I have a 30+ year old Victoria plum in my garden which has cropped so well for so long it's like a family member now. I'm really worried that it may have 'cytospora canker' or 'bacterial canker'. The trunk has a weeping perforation exuding a trail of sticky gum, and parts of the trunk and branches have longitudinal cracking in the bark. There is some evidence of lichen or fungal growth on some branches, and overall the tree looks rather sorry for itself. I sent 5 photos of the tree, the third (DSC00417) showing the weeping on the trunk. Please could you give an opinion on the matter, and possible course of action? Thank you for any help you can give me - Kuib
We did not receive the images.
I would recommend you have a certified Arborist examine the tree.
Here are some links with more information.
We've had the tree for 3 years now and have never had any blossoms, and so no plums. What are we doing wrong? Our apple tree is splendid and also our pear tree.
You are likely doing just fine with your tree care.
Plum trees will not began to bear fruit until they are 3 to 6 years of age.
Here is a link with more information.
I have two Victoria plum trees plus two which have grown next to them. I am finding shoots coming up all over the garden. Not just one shoot but several from what appear to be knots on the roots. How can I stop these shoots from happening, please?
Here is an article about weed trees and some suggestions on controlling this issue.
I planted a Victoria plum 5 months ago and two of the branches have no leaves. I am told that the two leafless branches has been caused by the wind and that I need to wrap hessian around the tree to protect it. Is this correct and what do I do with the two leafless branches?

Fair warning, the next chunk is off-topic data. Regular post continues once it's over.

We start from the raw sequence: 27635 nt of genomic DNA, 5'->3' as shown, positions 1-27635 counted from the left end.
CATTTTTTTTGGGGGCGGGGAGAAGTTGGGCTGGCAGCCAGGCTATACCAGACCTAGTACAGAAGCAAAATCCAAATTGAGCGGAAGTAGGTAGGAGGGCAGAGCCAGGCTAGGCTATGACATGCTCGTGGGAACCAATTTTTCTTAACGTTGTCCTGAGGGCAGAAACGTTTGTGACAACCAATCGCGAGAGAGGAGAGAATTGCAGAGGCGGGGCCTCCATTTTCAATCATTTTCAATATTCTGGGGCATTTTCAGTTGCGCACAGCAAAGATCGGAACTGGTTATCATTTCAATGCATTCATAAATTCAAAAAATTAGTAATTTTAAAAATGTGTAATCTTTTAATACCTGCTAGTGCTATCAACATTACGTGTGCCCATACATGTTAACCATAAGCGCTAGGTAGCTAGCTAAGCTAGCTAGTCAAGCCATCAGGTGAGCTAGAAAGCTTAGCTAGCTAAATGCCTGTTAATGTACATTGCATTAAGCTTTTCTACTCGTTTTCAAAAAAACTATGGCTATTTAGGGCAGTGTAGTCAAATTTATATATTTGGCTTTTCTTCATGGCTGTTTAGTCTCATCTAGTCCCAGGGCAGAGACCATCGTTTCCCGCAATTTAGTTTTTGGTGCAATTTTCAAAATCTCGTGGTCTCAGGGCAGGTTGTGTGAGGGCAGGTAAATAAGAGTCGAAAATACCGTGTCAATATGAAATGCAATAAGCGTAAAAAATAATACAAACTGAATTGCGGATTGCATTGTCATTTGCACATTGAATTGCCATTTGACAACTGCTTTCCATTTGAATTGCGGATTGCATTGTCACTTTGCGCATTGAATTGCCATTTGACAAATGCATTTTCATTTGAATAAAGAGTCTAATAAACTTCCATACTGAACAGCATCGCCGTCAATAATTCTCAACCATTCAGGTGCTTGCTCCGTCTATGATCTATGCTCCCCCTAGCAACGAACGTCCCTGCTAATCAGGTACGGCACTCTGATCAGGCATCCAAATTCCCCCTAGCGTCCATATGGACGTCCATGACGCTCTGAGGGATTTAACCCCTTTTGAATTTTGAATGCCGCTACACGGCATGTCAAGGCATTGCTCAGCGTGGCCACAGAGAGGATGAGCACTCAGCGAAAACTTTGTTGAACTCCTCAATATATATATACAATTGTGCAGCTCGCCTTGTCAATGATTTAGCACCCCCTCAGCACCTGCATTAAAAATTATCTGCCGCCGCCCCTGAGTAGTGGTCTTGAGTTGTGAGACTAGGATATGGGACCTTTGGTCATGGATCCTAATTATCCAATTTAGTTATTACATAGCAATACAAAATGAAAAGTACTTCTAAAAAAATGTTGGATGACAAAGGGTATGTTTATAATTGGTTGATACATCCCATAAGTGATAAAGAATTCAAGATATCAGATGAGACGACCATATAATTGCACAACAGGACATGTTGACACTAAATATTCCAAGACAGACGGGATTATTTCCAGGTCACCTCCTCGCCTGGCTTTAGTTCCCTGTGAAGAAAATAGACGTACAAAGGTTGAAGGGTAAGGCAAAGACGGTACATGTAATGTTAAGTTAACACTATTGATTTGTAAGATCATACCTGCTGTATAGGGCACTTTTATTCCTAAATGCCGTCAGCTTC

Check to see if the branches have died off. Bend them and if they snap they have died.
You can also scratch the branches, if still alive, you will see green under the bark.
These links have more information and how to winterize your tree.
My Victoria plum tree is now beginning to blossom. Last year all the plums had moths in them even though I used a moth catching tent. Is now the right time to spray the tree? When do I apply the band around the bottom of the tree?
If you have plum moths (Grapholita funebrana), beginning to spray in the third week of June is recommended. Or, you can use pheromone traps to determine timing more precisely:
The tree bands are recommended for different species of moths, and they should be applied in the fall:
If you're not sure of the moth species you have, contacting a local extension agent will help you find out what is common in your area.
On one side of my Victoria plum tree this year I have Victoria plums, but on the other side l have small orange coloured, cherry-sized plums, which, by the way are delicious. What are they and why are they there?
It sounds like the rootstock has begun to assert itself on the tree. Typically you would want to remove the rootstock branches, but if you are enjoying the fruit, you can leave them.
As to the variety, it would be hard to say as there are several used for grafting. Here is a list of some typical rootstocks that are used for plums:
The leaves and fruit on my Victoria plum look lovely, but I harvest some to make a crumble but when I cut them to remove the stone they were black speckles inside. What is this and how do I cure it
It sounds like bacterial spot, which is safe to eat.